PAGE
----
• One small bunch of spinach or chard.
  • ½ to 1 tspn Salt (according to taste – I am used to cooking for kids and thus tend to under season at times)

Cook chard/spinach (I steam mine) then puree it.

Heat oil, once heated add cinnamon and cardamom, cook for about a minute or two and then add onion.  Fry onion until lightly golden brown.  Add ginger and garlic.  Fry over a low to medium until they are cooked and the onion is a deep golden brown.   Add cumin, coriander and chilli.  Cook for a couple of minutes.  Add tomatoes and cook until the tomatoes collapse and the oil starts to separate.  Add chicken and stir once then add the yoghurt one tablespoon at a time stir thoroughly in between to ensure the yoghurt is well integrated into the sauce.  Once all the yoghurt has been added stir through the cooked and pureed spinach.   Season with salt.   Cook for a further 5 minutes and ensure the chicken is completely cooked.  Serve with rice

This entry was posted in Autumn Harvesting, Autumn Planting, Greens - Lettuce, Spinach, Beets, Recipes, Spring Harvesting, Spring Planting, Summer Harvesting, Summer Planting, Winter Harvesting, Winter Planting and tagged , . Bookmark the permalink.

6 Responses to Is it spinach, is it silver beet, or is it chard?

  1. Susie says:

    Chard is distinguished by the different colours of its stalks – they can be white, yellow or beetroot colour. It is the best, easiest to grow vegie ever. If you chop it off, it will keep growing back so a punnet of seedlings can feed your family for years. My favourite recipe: Fry an onion and some finely chopped chard till soft. Add some stock, bring to boil and throw in a can of cannelini beans. To serve: Rub some country style toast with garlic and drizzle with olive oil. Pour over soup and top with parmesan. Bellisimo!!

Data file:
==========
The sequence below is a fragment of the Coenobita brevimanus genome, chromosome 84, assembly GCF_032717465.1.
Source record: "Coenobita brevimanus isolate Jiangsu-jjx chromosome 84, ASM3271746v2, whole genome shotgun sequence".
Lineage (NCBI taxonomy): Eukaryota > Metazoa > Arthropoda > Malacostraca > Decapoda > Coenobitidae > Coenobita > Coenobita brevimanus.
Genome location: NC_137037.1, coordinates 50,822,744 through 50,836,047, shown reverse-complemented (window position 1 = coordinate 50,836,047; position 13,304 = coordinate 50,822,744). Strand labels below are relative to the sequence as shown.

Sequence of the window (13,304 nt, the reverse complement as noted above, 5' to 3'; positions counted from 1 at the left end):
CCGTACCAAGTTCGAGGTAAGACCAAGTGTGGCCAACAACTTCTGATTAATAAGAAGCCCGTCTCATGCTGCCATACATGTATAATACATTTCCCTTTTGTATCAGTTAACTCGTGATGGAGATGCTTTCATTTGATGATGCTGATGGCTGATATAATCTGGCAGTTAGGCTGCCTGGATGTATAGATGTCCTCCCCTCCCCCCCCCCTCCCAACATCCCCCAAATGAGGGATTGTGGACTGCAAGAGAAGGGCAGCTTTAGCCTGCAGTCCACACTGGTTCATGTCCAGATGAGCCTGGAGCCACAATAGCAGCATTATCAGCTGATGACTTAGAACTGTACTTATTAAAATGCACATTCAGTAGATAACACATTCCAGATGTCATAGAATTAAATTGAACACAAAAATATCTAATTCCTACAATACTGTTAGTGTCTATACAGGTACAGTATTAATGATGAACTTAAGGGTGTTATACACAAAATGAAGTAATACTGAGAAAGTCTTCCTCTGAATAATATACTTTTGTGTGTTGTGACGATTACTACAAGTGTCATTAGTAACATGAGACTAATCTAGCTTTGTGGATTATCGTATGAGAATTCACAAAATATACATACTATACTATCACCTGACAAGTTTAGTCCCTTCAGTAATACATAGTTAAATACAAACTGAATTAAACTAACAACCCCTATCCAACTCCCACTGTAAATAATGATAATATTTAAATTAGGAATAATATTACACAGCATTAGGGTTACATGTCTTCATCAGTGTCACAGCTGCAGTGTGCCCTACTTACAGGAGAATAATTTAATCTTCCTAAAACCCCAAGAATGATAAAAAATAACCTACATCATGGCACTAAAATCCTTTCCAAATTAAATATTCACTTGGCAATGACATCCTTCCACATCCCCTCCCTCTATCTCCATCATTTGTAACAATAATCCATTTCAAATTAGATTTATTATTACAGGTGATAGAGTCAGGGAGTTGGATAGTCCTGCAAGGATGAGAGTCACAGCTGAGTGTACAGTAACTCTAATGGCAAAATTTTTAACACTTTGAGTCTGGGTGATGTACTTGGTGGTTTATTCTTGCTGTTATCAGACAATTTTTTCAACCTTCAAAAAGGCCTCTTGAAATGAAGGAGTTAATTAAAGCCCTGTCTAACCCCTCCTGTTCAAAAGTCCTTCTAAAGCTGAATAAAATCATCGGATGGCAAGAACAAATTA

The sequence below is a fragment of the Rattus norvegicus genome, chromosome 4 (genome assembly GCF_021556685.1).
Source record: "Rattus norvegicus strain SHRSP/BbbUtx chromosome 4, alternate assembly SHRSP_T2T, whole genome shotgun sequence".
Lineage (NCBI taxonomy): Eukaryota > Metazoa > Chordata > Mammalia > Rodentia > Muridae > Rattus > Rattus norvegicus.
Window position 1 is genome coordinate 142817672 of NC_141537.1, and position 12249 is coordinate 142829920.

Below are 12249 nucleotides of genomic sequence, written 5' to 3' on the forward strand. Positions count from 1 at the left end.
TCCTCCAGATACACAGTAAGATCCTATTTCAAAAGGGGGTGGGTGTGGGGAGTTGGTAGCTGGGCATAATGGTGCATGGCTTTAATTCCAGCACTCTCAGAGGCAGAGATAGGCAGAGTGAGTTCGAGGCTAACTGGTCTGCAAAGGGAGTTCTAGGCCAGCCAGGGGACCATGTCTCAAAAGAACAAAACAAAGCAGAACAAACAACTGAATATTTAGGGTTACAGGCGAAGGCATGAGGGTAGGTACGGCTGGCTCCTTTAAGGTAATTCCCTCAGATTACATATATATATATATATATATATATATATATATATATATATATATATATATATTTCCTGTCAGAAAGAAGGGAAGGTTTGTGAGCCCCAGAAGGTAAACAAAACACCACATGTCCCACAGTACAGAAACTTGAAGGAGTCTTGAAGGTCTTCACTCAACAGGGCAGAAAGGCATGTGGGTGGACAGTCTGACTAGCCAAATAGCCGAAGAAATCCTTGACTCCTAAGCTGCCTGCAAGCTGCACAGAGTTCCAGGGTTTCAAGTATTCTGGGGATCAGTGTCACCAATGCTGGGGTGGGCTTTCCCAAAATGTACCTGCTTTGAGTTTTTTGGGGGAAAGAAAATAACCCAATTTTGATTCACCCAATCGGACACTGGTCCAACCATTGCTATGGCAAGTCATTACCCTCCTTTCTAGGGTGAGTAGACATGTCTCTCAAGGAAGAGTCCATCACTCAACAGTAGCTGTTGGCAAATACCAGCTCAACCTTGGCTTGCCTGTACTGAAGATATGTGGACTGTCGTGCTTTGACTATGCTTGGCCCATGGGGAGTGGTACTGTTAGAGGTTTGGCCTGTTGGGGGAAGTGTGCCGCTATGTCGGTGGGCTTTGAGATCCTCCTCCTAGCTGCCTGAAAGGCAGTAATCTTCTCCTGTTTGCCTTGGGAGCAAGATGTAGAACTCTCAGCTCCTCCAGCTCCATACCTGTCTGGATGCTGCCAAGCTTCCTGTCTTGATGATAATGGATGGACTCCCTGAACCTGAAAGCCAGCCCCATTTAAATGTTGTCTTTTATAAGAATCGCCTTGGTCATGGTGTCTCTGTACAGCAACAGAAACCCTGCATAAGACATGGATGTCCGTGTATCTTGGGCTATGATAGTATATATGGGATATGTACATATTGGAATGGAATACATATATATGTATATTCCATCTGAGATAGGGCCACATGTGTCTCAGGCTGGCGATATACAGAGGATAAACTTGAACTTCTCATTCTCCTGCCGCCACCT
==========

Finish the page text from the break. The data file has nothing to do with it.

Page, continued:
• Liz says:

      I like it!!! I sense a challenge. As I mentioned I have always had problems with my chard/silver beet bolting in spring and then becoming unproductive, but maybe I haven’t been trying hard enough. I think to make the plants last 18 months to 2 years (its biennial so anything longer is unlikely) you would essentially have to cut off the flowering stalk the moment it appeared to try to send it back into leaf production. Or alternatively try and prevent it going to seed in the first place. I will experiment with location in the garden on that one as it may be that a well lit but shady area may work in that regard. Glad you have had so much success with it, I find it fascinating how different plants respond differently in different gardens – a friend of mine who lives a block away and is a very keen gardener can’t seem to grow it at all. Thanks for the recipe – sounds really nice! I’ll try it this weekend.

  2. L says:

    That looks like a fantastic recipe Liz! I struggle to get my tribe to eat silverbeet too, but boy do they like a good (mild) curry!

    Thanks for sharing.

    • Liz says:

      My oldest (who is almost 5) used to say no silverbeet in this curry and I would dutifully take her portion out before I added the silver beet until one day she started whinging about hers not being green like everyone else’s – since then she has eaten it with the silver beet in. It never ceases to amaze me how much kids tastes seem to vary from day to day let alone week to week and so on…..

  3. Hilary Johnston says:

    With regards to spinach or silverbeet bolting – my mum told me never to plant it or have it in the ground before the shortest day (June 21) as it will always bolt. I always make sure I plant it from July and it’s generally fine
    cheers, Hils